Perhaps it’s time to reassess the realities in relying on synthetics. Now, plant specialists have determined that fake Mars soil grows safe food. In case no one else has noticed… the differences between Earth and Mars are huge. Starting with it not having a natural climate or environment that allows even indigenous plant growth, but NASA is determined to discover if the Red Planet, along with the Moon can be colonized. Like the next New World will be worlds apart, and because it is uninhabitable by life forms both ambulatory and root bound, these colonies would be totally devoid of anything natural. So much for those who insist on organic food, though the market for synthetics will be massive there if future plans succeed.
In 2014, NASA announced that the nutrients required for plant growth are present in the soil of Mars. Not in the quantities plants from Earth are accustomed to, but tests show that they are present for utilization. Some say that this obstacle is not so bad, we have plenty of soil types here on Earth lacking in crop elements that can be adjusted with amendments. Surely, this challenge will be overcome up there too. After all, man in his ultimate wisdom, and penchant for perseverance, has conquered everything else to date. Oh, there are exceptions… disease, super weeds, and corruption. Those seem to be out of control. As does the invention of more and more synthetic things.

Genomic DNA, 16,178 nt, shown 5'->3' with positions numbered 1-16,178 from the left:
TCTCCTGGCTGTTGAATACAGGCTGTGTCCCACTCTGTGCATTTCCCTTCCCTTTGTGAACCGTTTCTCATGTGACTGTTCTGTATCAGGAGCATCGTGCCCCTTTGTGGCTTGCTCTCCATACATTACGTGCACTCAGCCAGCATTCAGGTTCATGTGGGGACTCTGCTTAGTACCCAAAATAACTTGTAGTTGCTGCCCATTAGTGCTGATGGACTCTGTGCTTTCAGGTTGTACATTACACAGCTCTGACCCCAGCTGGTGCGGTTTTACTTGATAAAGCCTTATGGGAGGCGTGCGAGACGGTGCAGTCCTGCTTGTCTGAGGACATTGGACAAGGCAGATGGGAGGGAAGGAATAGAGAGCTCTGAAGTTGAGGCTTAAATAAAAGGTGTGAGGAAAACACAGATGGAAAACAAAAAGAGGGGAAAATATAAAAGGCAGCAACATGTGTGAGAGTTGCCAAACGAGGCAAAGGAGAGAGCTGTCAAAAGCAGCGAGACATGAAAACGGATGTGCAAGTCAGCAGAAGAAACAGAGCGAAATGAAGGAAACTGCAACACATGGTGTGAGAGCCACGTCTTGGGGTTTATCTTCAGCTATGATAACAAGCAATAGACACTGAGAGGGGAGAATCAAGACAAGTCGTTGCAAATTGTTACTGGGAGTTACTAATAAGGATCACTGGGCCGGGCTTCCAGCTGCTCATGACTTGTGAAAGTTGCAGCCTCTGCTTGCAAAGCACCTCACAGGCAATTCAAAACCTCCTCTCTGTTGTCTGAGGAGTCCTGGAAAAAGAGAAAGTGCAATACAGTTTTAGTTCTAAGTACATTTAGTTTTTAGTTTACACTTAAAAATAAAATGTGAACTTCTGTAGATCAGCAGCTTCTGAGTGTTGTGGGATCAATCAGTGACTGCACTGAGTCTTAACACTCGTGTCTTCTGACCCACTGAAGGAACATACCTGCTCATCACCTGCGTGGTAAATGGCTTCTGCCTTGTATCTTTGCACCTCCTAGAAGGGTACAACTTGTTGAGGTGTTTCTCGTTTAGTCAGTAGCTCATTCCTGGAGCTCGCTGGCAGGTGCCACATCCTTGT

So, they created simulated space soil to see if they can get food plants to live in it. The first experiment on 840 plants grown in synthetic Mars and Moon soil, versus real Earth soil of poor nutrient quality ran for a mere 50 days. Did they grow anything that would mature in 50 days? Nope. Did they give the plants the kind of climate needed to do well? Nope.
NASA researchers tried growing 14 kinds of plants in 3 different pitiful soils at 60 degrees. No surprise that more plants died than survived, especially in lunar soil that holds no moisture at all. Tomatoes at 60 degrees for almost 2 months? Highly unhappy campers! Why waste the seeds, planting materials, and greenhouse space? Really makes one wonder who paid for this brilliant exercise in futility. Any farmer or seasoned gardener could have told them it was a wasted effort before even considering soil quality.
The Moon will definitely not support crops in a climate dome without imported growth media – only 20% of the plants lived the full 50 days. Even if they do figure out how to amend it to overcome it’s shortcomings, there will be starvation on Mars if Martian soil does indeed grows safe food with a 65% crop harvest potential. However, under the same growing conditions the low nutrient soil gathered from Europe’s Rhyne River area of this planet suffered a 50% crop loss. Whatever the survival count was in any of these inferior soils, why not complete the grow? People can’t eat tomato and cereal plant seedlings. Another 60 days, and they would have known if the development of food took place. Instead, they stopped at the emergence of a few leaves and flowers.
A group of horticulturalists at Wageningen University in the Netherlands set out to complete the experiment they started working on in 2013 using NASA’s simulations. Now the question is will the food be toxic to humans. Extraterrestrial soils have huge amounts of heavy metals in them. On top of that, gravity is totally different on these other planets than on Earth. This could very well affect the way plants take up and distribute heavy metals in their foliage and fruits. So even their work is very incomplete, though they have grown food plants to the point of fruiting.